The Walworth Farce – Enda Walsh speaks through Sydney. (Theatre Review)

The Walworth Farce

Workhorse Theatre Company and bAKEHOUSE Theatre

May 18 to June 9 You can grab your tickets here.

For Enda Walsh as he writes in The Walworth Farce (and in so many of his other plays) life constitutes multiplicities. Indeed, to exist is a multiplicity. For the Ireland he writes of so eloquently through to the grubby life in a cheaper London, The Walworth Farce is always concerned with the appearance of this multiplicity, particularly how it reveals itself in a determinate world. When we see The Walworth Farce we come to terms to a degree to the various multiplicities and how they manifest as inconsistencies in so far as they happen in the world or appear on the horizon of that world. Walsh challenges us inside his play to call the appearance of this multiplicity in the world existence. For characters Dinny (Laurence Coy) Sean (Troy Harrison) and Blake (Robin Goldsworthy) existence is multiplicity; the various faces of Ireland, various versions of truth, various states of freedom and various ways of working or being occupied.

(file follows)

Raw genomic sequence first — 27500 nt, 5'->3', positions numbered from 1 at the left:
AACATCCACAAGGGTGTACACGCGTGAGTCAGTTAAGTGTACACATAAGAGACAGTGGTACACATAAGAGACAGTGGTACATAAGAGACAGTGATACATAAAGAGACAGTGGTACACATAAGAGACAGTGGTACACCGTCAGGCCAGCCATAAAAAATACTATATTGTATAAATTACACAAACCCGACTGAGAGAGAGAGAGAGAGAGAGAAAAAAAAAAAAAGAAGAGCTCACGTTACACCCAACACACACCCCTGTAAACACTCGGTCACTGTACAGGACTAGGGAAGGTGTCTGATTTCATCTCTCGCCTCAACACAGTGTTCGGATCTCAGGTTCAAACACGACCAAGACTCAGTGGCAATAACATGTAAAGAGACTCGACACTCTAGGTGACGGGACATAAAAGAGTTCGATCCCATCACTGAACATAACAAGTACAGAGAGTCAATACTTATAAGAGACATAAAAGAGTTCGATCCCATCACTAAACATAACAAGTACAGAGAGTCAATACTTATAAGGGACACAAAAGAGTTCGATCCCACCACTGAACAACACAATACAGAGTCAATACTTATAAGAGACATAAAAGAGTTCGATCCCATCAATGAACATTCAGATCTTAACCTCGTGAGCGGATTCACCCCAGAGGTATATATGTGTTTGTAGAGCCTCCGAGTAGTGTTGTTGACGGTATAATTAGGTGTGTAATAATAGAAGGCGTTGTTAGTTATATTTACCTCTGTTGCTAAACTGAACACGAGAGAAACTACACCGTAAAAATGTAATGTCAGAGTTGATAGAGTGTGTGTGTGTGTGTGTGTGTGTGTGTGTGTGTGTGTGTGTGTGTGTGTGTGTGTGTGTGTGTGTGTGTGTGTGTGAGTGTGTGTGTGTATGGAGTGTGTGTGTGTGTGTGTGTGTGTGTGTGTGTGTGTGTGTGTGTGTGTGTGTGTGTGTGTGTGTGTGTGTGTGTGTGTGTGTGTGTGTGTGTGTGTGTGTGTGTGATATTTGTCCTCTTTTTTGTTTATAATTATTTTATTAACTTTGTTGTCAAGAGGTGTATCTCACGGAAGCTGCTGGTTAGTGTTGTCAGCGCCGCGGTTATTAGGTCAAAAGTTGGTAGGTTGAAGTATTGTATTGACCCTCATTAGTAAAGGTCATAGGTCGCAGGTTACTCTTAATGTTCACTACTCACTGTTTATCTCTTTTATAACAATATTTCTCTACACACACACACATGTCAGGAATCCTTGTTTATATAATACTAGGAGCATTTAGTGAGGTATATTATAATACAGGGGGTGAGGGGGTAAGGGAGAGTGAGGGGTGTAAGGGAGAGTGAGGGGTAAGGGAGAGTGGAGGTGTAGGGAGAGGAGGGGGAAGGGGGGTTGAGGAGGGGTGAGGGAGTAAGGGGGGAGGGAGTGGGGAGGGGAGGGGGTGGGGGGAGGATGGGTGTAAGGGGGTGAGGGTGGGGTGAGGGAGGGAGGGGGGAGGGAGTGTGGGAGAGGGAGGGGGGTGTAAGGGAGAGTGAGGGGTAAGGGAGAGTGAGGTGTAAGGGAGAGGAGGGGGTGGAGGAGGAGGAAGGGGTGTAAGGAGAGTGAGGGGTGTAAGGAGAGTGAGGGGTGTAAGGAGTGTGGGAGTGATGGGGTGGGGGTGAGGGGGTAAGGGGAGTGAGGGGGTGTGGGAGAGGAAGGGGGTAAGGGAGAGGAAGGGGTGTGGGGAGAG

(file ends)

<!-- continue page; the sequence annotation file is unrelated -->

Seen in this light and performed by Workhorse Theatre Company in the intimacy of the Kings Cross Theatre, the technical elaboration of a distinction between being and existence take various forms, depending entirely on the audience member. The relationship between being and being-there or the relationship between multiplicity and inscription in the world becomes a transcendental one. It consists in the fact that any multiplicity is assigned a degree of existence in the world and a degree of appearance. Until the arrival of Hayley (Rachel Alexander with the best West London accent you’ll hear on an Australian stage) the role of assigning belongs to the audience member, and we can see the players though they can’t see us. We watch Dinny, Sean and Blake role play for themselves, not the audience, and we are left to assign the degree of existence and the degree of appearance. The intensity of this appearance we can also call the intensity of existence. A multiplicity can appear in several different worlds and this occurs with different levels of intensity. We the audience assign this intensity based on our perceptions. What we identify in the play as ‘life’ (and is not this the same with our own ‘life’) Is often a transition from a world in which the players appear with a lower degree of existence to a world in which their degree of existence is much more intense. Sean and Blake almost didn’t exist in Cork. They barely remember it and Dinny’s stories have become more real. This play, Enda Walsh seems to say, is a moment of life. It is a lived experience. Is not all our life lived in this way? Performing roles assigned to uphold a narrative drive by the story telling capacity of another?